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Forward-Looking Statements. Statements contained in this document that are not historical facts are forward-looking statements that involve various risks and uncertainty affecting the business of Recon. All estimates and statements with respect to Recon’s operations, its plans and projections, timing of drilling, other exploration and results, size of potential oil reserves, comparisons to other oil producing fields, oil prices, recoverable oil, production targets, production and other operating costs and likelihood of oil recoverability are forward-looking statements under applicable securities laws and necessarily involve risks and uncertainties including, without limitation: risks associated with oil and gas exploration, including drilling and other exploration activities, timing of reports, development, exploitation and production, geological risks, marketing and transportation, availability of adequate funding, volatility of commodity prices, imprecision of reserve and resource estimates, environmental risks, competition from other producers, government regulation, dates of commencement of production and changes in the regulatory and taxation environment. Actual results may vary materially from the information provided in this document, and there is no representation that the actual results realized in the future will be the same in whole or in part as those presented herein. Other factors that could cause actual results to differ from those contained in the forward-looking statements are also set forth in filings that Recon and its technical analysts have made. We undertake no obligation, except as otherwise required by law, to update these forward-looking statements except as required by law.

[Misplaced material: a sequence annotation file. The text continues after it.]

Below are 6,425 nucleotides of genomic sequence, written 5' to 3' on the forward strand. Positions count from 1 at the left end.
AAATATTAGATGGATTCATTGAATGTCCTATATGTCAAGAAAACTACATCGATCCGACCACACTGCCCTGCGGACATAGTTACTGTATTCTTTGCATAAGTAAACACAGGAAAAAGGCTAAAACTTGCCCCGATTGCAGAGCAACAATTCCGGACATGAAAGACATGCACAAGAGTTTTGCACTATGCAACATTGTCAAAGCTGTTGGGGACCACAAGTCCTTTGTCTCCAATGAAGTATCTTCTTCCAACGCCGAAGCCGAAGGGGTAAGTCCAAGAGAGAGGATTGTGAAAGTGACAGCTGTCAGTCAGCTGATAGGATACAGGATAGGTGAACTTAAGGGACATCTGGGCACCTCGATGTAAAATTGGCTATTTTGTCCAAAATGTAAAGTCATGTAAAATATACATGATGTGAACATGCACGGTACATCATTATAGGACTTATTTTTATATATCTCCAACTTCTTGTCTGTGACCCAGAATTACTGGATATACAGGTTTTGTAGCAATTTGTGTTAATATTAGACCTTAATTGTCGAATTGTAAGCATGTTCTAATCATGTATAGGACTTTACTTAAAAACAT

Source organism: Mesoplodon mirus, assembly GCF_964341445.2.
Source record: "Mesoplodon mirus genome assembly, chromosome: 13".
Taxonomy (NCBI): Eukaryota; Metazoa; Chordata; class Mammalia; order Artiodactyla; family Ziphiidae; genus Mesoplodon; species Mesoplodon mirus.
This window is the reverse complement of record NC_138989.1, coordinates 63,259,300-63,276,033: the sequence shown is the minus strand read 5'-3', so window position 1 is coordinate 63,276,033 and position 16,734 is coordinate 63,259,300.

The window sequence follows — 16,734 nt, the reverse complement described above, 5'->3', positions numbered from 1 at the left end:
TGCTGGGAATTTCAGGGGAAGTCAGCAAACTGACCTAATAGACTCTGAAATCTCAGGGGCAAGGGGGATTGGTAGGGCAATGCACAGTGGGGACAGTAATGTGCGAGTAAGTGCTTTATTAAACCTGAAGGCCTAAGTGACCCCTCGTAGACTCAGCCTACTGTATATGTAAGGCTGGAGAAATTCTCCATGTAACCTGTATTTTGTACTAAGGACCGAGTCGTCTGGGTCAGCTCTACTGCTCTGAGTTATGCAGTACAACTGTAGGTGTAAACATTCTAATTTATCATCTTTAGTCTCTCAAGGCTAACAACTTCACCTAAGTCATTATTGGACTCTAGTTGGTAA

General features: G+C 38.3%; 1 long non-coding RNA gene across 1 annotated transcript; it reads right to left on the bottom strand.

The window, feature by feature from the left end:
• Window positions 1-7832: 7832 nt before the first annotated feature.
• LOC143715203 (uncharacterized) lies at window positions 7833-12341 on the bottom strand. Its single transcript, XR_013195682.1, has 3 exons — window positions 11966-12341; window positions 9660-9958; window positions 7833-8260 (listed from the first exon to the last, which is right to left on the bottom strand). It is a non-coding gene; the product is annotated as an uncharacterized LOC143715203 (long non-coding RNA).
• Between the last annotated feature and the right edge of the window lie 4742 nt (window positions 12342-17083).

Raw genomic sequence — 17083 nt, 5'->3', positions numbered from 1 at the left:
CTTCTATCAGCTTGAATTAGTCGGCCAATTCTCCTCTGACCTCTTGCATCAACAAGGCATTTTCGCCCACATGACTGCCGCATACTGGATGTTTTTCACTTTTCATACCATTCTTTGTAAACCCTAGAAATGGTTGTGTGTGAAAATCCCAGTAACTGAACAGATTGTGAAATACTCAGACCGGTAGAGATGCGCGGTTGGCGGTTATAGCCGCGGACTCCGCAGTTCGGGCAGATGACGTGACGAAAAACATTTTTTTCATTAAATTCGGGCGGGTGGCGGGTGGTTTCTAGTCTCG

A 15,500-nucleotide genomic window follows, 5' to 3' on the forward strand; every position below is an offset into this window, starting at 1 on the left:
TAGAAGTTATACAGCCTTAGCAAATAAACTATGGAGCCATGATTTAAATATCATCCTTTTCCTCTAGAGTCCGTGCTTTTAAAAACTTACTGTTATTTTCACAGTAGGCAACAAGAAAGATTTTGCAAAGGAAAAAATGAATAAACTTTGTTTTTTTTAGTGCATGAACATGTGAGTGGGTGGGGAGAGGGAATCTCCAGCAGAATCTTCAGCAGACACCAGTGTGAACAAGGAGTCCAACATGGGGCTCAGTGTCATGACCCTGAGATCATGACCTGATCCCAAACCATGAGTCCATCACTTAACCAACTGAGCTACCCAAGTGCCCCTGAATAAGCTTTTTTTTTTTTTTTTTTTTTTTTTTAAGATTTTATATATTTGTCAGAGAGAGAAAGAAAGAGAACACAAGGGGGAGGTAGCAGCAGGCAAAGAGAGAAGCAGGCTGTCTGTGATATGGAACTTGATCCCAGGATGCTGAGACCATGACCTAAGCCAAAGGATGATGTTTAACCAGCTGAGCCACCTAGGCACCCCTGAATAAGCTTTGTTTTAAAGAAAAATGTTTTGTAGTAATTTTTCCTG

Exploration for hydrocarbons is a highly speculative venture necessarily involving substantial risk. Recon’s future success will depend on its ability to develop its current properties and on its ability to discover resources that are capable of commercial production. However, there is no assurance that Recon’s future exploration and development efforts will result in the discovery or development of commercial accumulations of oil and natural gas. In addition, even if hydrocarbons are discovered, the costs of extracting and delivering the hydrocarbons to market and variations in the market price may render uneconomic any discovered deposit. Geological conditions are variable and unpredictable. Even if production is commenced from a well, the quantity of hydrocarbons produced inevitably will decline over time, and production may be adversely affected or may have to be terminated altogether if Recon encounters unforeseen geological conditions. Adverse climatic conditions at such properties may also hinder Recon’s ability to carry on exploration or production activities continuously throughout any given year.